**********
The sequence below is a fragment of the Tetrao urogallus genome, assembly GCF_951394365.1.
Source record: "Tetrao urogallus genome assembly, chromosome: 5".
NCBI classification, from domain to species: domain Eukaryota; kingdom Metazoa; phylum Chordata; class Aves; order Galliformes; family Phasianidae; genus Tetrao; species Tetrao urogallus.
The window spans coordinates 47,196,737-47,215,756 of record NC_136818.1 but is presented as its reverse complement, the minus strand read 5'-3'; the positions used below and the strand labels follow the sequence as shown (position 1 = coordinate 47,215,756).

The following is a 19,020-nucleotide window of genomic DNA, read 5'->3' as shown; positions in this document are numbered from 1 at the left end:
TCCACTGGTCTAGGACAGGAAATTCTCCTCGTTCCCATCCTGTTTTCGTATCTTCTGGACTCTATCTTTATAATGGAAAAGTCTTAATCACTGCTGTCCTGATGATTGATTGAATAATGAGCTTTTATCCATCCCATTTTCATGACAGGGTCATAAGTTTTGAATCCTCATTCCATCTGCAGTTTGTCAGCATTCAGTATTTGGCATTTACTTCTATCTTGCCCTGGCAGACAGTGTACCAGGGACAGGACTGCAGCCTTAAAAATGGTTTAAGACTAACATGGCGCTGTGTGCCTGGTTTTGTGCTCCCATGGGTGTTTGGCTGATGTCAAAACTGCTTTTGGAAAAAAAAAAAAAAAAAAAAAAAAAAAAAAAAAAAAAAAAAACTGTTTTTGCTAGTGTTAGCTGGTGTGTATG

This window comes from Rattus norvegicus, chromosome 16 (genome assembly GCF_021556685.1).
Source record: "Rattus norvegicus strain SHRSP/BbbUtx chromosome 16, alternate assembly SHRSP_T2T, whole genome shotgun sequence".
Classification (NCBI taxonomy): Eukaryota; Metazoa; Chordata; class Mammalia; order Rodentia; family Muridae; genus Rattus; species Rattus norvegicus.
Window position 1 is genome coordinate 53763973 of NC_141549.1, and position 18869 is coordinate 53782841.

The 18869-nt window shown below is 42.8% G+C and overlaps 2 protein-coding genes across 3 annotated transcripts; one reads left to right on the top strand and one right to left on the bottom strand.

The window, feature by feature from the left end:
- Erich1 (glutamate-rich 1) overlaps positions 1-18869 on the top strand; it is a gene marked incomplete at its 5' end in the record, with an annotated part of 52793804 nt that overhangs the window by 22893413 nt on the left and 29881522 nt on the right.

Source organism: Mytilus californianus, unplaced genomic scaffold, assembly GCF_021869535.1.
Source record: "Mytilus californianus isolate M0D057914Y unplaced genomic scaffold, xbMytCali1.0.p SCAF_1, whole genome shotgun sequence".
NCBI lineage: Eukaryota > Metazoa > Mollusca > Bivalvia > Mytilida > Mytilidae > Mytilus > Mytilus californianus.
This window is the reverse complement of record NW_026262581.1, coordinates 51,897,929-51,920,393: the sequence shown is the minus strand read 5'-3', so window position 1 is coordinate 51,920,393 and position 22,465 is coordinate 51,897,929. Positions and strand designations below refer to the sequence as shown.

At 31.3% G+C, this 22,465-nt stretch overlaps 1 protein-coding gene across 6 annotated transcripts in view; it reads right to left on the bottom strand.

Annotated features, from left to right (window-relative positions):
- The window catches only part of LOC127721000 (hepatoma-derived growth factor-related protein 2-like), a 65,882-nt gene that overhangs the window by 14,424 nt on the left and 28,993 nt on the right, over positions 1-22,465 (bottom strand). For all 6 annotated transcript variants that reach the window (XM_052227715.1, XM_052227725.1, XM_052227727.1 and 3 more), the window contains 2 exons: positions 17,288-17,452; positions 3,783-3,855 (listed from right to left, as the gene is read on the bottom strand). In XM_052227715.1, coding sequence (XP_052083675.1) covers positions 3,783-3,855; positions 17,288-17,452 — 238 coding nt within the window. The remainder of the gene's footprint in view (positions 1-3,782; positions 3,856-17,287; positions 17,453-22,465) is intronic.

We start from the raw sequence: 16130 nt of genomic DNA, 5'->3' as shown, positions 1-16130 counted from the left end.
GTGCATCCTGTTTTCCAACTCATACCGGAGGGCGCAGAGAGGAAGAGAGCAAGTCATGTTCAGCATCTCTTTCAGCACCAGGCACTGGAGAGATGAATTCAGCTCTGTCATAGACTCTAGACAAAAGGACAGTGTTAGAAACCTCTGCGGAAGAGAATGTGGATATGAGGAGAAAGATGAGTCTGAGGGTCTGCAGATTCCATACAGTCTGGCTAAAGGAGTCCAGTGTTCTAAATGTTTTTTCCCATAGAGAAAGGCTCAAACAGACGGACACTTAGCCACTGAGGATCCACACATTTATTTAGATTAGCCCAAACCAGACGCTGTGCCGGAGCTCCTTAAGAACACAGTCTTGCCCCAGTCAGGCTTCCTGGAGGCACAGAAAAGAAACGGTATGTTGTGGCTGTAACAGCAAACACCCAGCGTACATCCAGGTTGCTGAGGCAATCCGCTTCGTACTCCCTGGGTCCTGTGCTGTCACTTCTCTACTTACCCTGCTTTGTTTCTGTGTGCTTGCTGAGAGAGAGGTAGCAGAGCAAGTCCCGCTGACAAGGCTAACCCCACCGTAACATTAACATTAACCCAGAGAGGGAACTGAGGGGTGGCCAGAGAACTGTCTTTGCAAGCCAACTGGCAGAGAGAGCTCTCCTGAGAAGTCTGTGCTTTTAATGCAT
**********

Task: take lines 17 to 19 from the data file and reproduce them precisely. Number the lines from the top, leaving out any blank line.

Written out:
This window is the reverse complement of record NW_026262581.1, coordinates 51,897,929-51,920,393: the sequence shown is the minus strand read 5'-3', so window position 1 is coordinate 51,920,393 and position 22,465 is coordinate 51,897,929. Positions and strand designations below refer to the sequence as shown.

At 31.3% G+C, this 22,465-nt stretch overlaps 1 protein-coding gene across 6 annotated transcripts in view; it reads right to left on the bottom strand.

Annotated features, from left to right (window-relative positions):